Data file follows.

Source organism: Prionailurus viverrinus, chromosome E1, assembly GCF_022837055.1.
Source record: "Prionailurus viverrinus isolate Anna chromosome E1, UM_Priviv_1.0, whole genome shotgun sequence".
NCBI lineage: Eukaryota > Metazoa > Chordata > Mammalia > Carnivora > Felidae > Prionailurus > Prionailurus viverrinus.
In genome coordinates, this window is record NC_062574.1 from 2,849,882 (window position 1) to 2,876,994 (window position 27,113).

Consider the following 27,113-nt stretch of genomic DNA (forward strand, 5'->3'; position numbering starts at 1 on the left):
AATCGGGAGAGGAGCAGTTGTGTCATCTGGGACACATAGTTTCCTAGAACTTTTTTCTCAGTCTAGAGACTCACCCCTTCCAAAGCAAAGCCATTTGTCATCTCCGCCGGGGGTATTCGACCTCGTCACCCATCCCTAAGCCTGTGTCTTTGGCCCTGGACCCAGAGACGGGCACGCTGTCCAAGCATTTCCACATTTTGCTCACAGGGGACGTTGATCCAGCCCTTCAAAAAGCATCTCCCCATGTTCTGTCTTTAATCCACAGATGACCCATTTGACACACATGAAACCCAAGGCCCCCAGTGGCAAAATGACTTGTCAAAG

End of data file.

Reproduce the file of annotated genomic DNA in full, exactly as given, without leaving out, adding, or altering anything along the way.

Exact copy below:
Source organism: Prionailurus viverrinus, chromosome E1, assembly GCF_022837055.1.
Source record: "Prionailurus viverrinus isolate Anna chromosome E1, UM_Priviv_1.0, whole genome shotgun sequence".
NCBI lineage: Eukaryota > Metazoa > Chordata > Mammalia > Carnivora > Felidae > Prionailurus > Prionailurus viverrinus.
In genome coordinates, this window is record NC_062574.1 from 2,849,882 (window position 1) to 2,876,994 (window position 27,113).

Consider the following 27,113-nt stretch of genomic DNA (forward strand, 5'->3'; position numbering starts at 1 on the left):
AATCGGGAGAGGAGCAGTTGTGTCATCTGGGACACATAGTTTCCTAGAACTTTTTTCTCAGTCTAGAGACTCACCCCTTCCAAAGCAAAGCCATTTGTCATCTCCGCCGGGGGTATTCGACCTCGTCACCCATCCCTAAGCCTGTGTCTTTGGCCCTGGACCCAGAGACGGGCACGCTGTCCAAGCATTTCCACATTTTGCTCACAGGGGACGTTGATCCAGCCCTTCAAAAAGCATCTCCCCATGTTCTGTCTTTAATCCACAGATGACCCATTTGACACACATGAAACCCAAGGCCCCCAGTGGCAAAATGACTTGTCAAAG